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requires a high number of inodes[edit]

It should be noted somewhere that the maildir format requires a high number of inodes on your filesystem, which can become a big issue if you are planning to support a very high number of messages. --Thoric 15:44, 7 September 2006 (UTC)


It is weird that the article does not discuss pros/cons of storing each msg in a separate file. If the filesystem has a large cluster size, this could be quite space-inefficient, which might matter if a large number of msgs are being stored. And is the first sentence correct or misleading? To what extent is this "only" a spooling format (temporary) vs. a long-term msg storage format? mbox is definitely used for long-term msg storage. So is maildir directly analogous, or just sort of similar, in usage/function? Do mbox-based systems like Eudora and Thunderbird use mbox formats for spooling of to-be-processed msgs? 00:03, 20 January 2007 (UTC)

I agree that the article needs to discuss block sizes and the effect of using lots of small files, with a link to Comparison of file systems. As you point out, describing maildir as a "spool" file format does need to be re-phrased, as it is used for many IMAP servers. mbox vs maildir is a bit like vi vs emacs. Last weekend I created Category:E-mail storage formats in order to collate all of the formats, but I ended up getting a bit sidetracked wading through and reorganising Category:E-mail. A new article E-mail storage format may also be useful. John Vandenberg 05:33, 20 January 2007 (UTC)

Needs Ads and Disads[edit]

I've just done a basic cleanup and correction run. I agree with the above points, and I think they should be included in and Advantages/Disadvantages set of headings. There's a lot to go in there, including things that many people don't immediately think of, such as the possibilities of using standard filesystem tools for backup.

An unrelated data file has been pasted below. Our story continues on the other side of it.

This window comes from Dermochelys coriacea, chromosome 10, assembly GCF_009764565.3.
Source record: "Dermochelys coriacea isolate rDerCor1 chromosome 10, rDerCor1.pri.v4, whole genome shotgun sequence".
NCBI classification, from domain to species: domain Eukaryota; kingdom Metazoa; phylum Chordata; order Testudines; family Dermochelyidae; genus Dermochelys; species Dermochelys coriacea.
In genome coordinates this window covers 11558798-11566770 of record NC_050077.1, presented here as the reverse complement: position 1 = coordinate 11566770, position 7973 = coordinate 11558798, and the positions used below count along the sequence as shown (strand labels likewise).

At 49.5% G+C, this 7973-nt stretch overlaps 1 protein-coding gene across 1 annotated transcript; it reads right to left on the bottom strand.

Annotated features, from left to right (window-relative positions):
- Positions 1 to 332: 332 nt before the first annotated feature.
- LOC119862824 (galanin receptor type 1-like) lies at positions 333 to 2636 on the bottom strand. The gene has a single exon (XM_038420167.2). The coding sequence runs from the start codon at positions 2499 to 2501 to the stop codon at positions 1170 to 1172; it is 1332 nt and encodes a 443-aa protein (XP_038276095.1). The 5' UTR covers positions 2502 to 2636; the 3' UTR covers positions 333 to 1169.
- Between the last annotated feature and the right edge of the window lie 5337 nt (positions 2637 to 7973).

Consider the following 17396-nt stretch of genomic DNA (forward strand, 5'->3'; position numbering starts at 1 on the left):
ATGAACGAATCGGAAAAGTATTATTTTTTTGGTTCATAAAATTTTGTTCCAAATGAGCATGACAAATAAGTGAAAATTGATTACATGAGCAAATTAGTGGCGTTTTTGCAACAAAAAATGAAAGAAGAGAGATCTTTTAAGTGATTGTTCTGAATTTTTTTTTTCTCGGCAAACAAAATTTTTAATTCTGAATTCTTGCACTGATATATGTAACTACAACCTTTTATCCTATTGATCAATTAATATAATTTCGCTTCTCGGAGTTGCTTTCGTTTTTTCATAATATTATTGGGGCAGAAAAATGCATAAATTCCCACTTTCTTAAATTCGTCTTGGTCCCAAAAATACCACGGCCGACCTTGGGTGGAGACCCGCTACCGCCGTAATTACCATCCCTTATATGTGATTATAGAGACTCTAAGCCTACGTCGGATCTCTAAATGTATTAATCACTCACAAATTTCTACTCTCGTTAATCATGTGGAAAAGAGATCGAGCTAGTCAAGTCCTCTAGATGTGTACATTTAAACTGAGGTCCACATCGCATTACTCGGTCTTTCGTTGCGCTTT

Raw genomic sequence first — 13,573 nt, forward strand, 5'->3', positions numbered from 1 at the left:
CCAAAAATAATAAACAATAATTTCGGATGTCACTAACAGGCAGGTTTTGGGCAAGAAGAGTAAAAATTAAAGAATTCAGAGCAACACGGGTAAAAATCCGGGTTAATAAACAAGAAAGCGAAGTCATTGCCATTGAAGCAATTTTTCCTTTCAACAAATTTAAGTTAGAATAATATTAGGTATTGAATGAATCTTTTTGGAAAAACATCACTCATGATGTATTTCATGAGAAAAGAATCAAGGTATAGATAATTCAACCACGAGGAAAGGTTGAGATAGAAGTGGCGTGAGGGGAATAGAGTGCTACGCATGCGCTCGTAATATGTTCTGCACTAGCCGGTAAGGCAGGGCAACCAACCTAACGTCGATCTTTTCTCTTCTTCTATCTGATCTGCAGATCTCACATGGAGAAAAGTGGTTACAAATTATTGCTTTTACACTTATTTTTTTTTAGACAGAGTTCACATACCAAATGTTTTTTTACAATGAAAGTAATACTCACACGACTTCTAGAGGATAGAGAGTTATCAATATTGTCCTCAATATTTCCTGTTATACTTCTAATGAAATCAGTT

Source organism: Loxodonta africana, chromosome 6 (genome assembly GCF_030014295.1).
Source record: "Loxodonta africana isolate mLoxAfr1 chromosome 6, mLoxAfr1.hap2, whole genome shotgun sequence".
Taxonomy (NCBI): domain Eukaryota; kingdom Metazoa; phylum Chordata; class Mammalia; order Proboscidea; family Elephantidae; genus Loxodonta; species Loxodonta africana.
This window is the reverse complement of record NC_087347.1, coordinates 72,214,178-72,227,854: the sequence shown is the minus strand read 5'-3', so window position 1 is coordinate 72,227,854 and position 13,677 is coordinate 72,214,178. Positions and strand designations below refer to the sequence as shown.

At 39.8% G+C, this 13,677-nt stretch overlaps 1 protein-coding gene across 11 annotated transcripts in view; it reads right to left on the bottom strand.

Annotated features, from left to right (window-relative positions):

Zope3 uses Maildirs for delivery spools, someone might like to add an up-to-date summary. —The preceding unsigned comment was added by DanShearer (talkcontribs) 21:58, 1 February 2007 (UTC).

Dan Shearer 21:58, 1 February 2007 (UTC)

{{Infobox file format}}[edit]

I would like to put an infobox on each email storage format, but {{Infobox file format}} doesnt suit maildir very well. Anyone know of other directory-centric formats that I could use to analyse this further. John Vandenberg 23:11, 1 February 2007 (UTC)


The section "This analysis misconstrues the purpose of step 2." appears to break Neutral point of view (NPOV). This criticism seems to ignore multi-host environments in which PID and temporary file name can clash. A simple clarification of the kind that in a network environment with unique host IDs already taken in account on one host the following problems can still occur, would suffice.

StevenMcCoy 13:50, 18 July 2007 (UTC)

Agreed; it also smells of 'original research'. In general, the criticisms are about certain *implementations* of maildir; the specification itself is fine -- it guarantees there are no name clashes. I think the criticism should be removed on the basis of the (1) 'no-original-research' rule, and (2) because the criticism is not relevant for the Maildir spec. A section might be added which discusses limitations of certain Maildir implementations, as long as that does not violate (1).

djcb Aug 2008 —Preceding unsigned comment added by (talk) 07:42, 18 August 2008 (UTC)

Right. My (Dovecot wiki's) criticism is about qmail (and its man page), and while it's also written by the original Maildir inventor, I don't think it should be considered an actual Maildir specification. That also made me realize the technical section also had some implementation-specific things said there as facts (and one of them wrong), so I went and changed them now. TimoSirainen (talk) 13:58, 19 August 2008 (UTC)

Both the analysis and the writeup here are flawed: the writeup doesn't clearly differentiate what's analysis by Dovecot vs. the writeup here; the analysis itself seems ignorant of atomic tempfile creation methods such as mktemp(1), tempfile(1), and tempnam(3). The entire section is a mess. (talk) 01:52, 22 July 2010 (UTC)

I also think that this section should be removed. It doesn't have all that much to do with Maildir itself, only about some implementation details. Anyway, re above comment: I'm fully aware of different ways to create temporary files atomically. That's just largely irrelevant to the problem (it's about maildir base filename collisions, there can be multiple physical files with the same base filename). TimoSirainen (talk) 14:58, 25 July 2010 (UTC)

I removed this section (since everyone seems to be in agreement including those that wrote most of it) and removed the quality warning flag as well. That doesn't fix the article, there are other statements of fact and implications to made about Maildir that aren't original research, as indicated in the earliest Talk comments. Dan Shearer (talk) 16:44, 16 April 2013 (UTC)